But what was originally seen as a stunt or political provocation – intended to expose what conservatives describe as hypocrisy among immigrant-friendly Democratic leaders – has mushroomed into a crisis for Adams, who is desperately seeking federal aid. Advocates’ anger over the treatment of the migrants by the city, which initially set up tent camps as shelters, is creating pressure from the left on a mayor who is now threatening budget cuts to everything from libraries to the fire department and Department of Homeless Services.

Targeting certain cities

Adams also accused Texas Gov. Greg Abbott of only sending migrants to cities with Black mayors.

“Governor Abbott sent asylum seekers to NY – Black mayor; to Washington – Black mayor; to Houston – Black mayor; to Los Angeles – Black mayor; to Denver – Black mayor. He passed over thousands of cities to land here,” Adams said at a recent news conference on an unrelated topic.

“I cannot ignore the fact that Gov. Abbott sent migrants only to cities where there are Black mayors, and it’s undermining our cities,” he added.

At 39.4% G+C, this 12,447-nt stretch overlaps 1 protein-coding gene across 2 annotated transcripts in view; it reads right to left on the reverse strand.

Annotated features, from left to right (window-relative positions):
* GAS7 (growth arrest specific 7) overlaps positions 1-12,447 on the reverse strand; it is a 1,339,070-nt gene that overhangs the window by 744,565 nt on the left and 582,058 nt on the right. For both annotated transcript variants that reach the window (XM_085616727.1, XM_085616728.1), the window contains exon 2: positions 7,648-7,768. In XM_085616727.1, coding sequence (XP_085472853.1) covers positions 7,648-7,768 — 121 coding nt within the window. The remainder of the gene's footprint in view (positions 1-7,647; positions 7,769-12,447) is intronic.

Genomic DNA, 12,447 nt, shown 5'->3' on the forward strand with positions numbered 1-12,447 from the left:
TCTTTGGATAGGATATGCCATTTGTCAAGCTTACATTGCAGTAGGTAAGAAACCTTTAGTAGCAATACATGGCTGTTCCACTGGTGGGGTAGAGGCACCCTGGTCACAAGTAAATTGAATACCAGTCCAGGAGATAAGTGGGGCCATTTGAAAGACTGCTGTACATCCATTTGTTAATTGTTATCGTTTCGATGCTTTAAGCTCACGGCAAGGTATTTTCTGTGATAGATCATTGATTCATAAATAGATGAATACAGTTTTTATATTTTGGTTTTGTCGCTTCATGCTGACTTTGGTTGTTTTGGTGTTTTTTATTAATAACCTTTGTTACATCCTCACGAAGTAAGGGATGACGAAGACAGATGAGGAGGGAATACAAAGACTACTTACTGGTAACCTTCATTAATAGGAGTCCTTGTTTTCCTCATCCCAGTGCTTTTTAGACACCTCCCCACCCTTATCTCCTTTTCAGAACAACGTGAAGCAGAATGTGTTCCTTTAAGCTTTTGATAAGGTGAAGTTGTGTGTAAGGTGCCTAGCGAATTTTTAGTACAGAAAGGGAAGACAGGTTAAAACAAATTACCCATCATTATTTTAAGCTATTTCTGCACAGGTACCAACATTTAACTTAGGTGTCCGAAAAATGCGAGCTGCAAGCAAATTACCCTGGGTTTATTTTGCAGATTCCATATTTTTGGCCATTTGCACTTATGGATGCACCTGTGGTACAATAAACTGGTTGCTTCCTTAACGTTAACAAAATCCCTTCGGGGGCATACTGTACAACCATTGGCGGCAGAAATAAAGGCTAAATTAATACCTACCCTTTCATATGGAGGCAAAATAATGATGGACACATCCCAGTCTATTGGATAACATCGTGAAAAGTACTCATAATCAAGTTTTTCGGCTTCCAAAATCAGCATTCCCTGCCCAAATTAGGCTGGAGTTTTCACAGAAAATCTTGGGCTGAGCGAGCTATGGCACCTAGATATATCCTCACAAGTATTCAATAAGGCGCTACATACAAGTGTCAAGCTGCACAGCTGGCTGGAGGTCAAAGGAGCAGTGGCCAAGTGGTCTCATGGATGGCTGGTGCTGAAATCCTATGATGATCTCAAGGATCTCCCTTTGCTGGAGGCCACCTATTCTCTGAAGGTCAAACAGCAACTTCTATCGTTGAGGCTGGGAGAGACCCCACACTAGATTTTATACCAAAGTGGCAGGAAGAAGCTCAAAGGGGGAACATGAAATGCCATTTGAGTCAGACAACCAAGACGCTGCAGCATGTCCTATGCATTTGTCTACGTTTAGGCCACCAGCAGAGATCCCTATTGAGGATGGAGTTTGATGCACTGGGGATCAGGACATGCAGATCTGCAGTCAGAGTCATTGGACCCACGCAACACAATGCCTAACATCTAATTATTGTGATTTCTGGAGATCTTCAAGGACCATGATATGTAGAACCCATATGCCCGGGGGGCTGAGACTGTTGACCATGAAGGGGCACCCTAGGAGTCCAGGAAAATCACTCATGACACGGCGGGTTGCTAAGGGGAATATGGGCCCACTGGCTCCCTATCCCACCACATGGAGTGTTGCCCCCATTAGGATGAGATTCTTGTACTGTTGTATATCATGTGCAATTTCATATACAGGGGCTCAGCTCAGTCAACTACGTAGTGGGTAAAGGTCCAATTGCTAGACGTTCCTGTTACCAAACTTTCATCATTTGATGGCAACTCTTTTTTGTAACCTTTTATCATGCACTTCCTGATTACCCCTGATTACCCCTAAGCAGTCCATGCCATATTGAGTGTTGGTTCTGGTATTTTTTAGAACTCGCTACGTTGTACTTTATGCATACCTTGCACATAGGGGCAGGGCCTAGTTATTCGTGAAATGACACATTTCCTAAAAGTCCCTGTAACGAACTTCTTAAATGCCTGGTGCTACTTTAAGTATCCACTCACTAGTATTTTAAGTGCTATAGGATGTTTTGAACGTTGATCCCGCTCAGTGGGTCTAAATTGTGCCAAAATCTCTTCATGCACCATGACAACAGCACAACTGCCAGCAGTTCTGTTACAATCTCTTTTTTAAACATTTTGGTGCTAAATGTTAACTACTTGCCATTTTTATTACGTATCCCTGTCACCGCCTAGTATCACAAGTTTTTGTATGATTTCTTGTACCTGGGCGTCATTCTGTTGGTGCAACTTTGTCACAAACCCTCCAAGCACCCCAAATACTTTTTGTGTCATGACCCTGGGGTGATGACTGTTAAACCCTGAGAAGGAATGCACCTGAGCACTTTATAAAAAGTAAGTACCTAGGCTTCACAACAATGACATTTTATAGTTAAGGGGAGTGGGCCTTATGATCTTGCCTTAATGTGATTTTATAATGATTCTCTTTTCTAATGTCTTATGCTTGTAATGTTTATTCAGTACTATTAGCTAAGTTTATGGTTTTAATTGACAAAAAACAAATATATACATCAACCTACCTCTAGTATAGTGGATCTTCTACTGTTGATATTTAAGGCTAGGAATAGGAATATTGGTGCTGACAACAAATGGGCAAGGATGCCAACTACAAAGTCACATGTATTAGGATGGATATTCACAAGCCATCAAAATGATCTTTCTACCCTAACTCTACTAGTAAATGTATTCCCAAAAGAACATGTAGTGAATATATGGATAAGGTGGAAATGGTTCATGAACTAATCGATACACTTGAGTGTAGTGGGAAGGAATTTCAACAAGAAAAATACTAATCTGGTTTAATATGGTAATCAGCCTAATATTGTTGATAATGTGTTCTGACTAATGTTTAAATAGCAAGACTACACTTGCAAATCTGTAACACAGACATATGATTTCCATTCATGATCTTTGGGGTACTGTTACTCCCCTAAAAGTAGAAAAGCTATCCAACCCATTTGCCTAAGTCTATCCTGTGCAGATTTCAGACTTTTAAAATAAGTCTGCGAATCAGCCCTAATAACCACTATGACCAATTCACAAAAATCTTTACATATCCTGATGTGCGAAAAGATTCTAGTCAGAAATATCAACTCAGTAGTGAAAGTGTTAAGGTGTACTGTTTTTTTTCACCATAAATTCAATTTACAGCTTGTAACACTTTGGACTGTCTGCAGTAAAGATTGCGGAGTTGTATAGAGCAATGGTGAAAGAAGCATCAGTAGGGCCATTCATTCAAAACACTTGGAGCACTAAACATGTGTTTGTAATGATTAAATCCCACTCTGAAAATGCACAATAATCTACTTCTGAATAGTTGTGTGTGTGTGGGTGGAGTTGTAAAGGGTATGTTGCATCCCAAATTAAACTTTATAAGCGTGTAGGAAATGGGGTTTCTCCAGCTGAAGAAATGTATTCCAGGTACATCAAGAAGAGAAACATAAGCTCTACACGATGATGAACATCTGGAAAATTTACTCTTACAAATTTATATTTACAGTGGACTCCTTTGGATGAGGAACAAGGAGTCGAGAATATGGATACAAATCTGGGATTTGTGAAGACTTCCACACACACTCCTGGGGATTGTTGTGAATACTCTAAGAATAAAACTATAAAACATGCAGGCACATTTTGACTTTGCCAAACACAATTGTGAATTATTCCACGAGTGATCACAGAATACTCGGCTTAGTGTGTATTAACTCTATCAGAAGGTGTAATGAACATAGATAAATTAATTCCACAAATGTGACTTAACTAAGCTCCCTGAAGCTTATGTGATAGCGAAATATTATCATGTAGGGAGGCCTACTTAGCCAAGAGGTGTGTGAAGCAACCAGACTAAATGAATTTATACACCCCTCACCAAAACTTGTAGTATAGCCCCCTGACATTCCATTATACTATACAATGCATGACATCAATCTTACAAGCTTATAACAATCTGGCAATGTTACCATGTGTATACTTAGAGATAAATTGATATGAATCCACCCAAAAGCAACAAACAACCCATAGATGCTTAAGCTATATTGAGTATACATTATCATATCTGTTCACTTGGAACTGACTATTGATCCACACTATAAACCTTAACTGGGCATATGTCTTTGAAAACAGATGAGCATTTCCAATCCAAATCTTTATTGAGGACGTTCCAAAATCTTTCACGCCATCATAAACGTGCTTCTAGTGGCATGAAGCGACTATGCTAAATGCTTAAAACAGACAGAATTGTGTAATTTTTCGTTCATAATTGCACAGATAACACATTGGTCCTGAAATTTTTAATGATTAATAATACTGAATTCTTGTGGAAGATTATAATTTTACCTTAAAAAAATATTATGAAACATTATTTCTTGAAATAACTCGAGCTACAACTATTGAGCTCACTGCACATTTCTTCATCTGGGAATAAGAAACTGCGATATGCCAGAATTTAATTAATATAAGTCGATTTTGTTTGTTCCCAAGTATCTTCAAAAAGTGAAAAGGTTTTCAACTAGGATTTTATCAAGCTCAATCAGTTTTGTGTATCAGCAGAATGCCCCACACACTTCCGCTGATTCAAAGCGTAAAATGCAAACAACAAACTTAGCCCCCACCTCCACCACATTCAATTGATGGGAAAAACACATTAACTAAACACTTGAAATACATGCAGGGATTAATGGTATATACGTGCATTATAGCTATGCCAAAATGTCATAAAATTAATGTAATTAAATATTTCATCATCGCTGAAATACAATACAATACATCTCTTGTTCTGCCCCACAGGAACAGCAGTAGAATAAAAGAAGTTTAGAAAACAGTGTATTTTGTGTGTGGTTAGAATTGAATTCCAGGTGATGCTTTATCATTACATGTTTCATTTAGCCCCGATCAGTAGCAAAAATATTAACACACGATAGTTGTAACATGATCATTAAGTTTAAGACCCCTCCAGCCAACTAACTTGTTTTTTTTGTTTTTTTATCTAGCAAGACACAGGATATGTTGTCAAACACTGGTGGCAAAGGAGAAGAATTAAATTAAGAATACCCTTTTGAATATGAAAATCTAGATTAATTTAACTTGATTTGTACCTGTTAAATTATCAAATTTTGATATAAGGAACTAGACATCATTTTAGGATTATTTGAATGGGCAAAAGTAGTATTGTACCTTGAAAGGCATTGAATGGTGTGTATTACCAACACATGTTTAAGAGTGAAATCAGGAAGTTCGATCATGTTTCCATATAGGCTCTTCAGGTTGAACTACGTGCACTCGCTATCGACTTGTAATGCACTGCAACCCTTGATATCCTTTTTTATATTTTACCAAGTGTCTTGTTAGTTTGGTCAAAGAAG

No apologies for buses

Abbott, unapologetic for targeting certain cities that pledged to be immigrant sanctuaries with busloads of migrants, has argued the larger problem is on the border.

The men both want help from the federal government, but they have very different ideas about what that help would look like.

Adams wants the federal government to help deal with asylum-seekers already in the US in a more orderly and fair way. Abbott wants the federal government to repel people at the border.

A haphazard way to make policy

There’s a larger point here: Current immigration policy is about to change in a material way not because a reasoned debate led to legislation – Congress is not seriously debating immigration at the moment – but rather because the public health emergency is officially ending.

One thing that would help the immigration policy is clarity, according to Ariel Ruiz Soto, an analyst at the Migration Policy Institute.

“Clearly there’s significant policy change that is needed at the US-Mexico border; one that actually starts with increasing and providing better assistance for US asylum claims, one that is more fair and transparent about who can come to the country and seek asylum in which ways,” he told CNN’s Rosemary Church.

There’s also very clearly a need for better coordination between the local, state and federal governments about how to treat people already in the US.

It’s a great irony of the US political debate that immigration drives such a visceral divide since the country needs immigrants – both to address labor shortages and to shore up the social safety net programs that are running out of funding..